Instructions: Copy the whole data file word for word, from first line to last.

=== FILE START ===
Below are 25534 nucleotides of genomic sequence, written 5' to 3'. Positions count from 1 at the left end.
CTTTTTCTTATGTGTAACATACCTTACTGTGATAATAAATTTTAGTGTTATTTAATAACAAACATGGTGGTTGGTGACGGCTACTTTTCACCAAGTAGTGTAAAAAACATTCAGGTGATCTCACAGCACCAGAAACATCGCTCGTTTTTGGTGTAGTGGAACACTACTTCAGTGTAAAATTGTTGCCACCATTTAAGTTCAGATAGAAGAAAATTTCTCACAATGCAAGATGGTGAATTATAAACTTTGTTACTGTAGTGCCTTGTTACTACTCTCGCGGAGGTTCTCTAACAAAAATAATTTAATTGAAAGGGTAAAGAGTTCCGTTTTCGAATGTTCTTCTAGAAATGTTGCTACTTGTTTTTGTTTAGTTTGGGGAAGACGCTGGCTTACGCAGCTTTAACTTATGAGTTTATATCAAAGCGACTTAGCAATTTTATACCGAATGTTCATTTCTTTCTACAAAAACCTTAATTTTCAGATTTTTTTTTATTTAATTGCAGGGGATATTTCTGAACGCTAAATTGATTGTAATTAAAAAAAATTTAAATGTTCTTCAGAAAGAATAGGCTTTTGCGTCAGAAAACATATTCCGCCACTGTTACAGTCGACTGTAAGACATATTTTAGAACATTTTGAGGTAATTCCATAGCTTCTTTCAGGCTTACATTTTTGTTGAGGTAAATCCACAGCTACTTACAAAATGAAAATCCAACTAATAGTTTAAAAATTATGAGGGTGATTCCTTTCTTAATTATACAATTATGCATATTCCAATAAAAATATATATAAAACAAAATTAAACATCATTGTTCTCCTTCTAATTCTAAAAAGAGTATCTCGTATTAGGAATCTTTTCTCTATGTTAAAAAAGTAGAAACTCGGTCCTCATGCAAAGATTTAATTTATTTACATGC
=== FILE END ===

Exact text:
Below are 25534 nucleotides of genomic sequence, written 5' to 3'. Positions count from 1 at the left end.
CTTTTTCTTATGTGTAACATACCTTACTGTGATAATAAATTTTAGTGTTATTTAATAACAAACATGGTGGTTGGTGACGGCTACTTTTCACCAAGTAGTGTAAAAAACATTCAGGTGATCTCACAGCACCAGAAACATCGCTCGTTTTTGGTGTAGTGGAACACTACTTCAGTGTAAAATTGTTGCCACCATTTAAGTTCAGATAGAAGAAAATTTCTCACAATGCAAGATGGTGAATTATAAACTTTGTTACTGTAGTGCCTTGTTACTACTCTCGCGGAGGTTCTCTAACAAAAATAATTTAATTGAAAGGGTAAAGAGTTCCGTTTTCGAATGTTCTTCTAGAAATGTTGCTACTTGTTTTTGTTTAGTTTGGGGAAGACGCTGGCTTACGCAGCTTTAACTTATGAGTTTATATCAAAGCGACTTAGCAATTTTATACCGAATGTTCATTTCTTTCTACAAAAACCTTAATTTTCAGATTTTTTTTTATTTAATTGCAGGGGATATTTCTGAACGCTAAATTGATTGTAATTAAAAAAAATTTAAATGTTCTTCAGAAAGAATAGGCTTTTGCGTCAGAAAACATATTCCGCCACTGTTACAGTCGACTGTAAGACATATTTTAGAACATTTTGAGGTAATTCCATAGCTTCTTTCAGGCTTACATTTTTGTTGAGGTAAATCCACAGCTACTTACAAAATGAAAATCCAACTAATAGTTTAAAAATTATGAGGGTGATTCCTTTCTTAATTATACAATTATGCATATTCCAATAAAAATATATATAAAACAAAATTAAACATCATTGTTCTCCTTCTAATTCTAAAAAGAGTATCTCGTATTAGGAATCTTTTCTCTATGTTAAAAAAGTAGAAACTCGGTCCTCATGCAAAGATTTAATTTATTTACATGC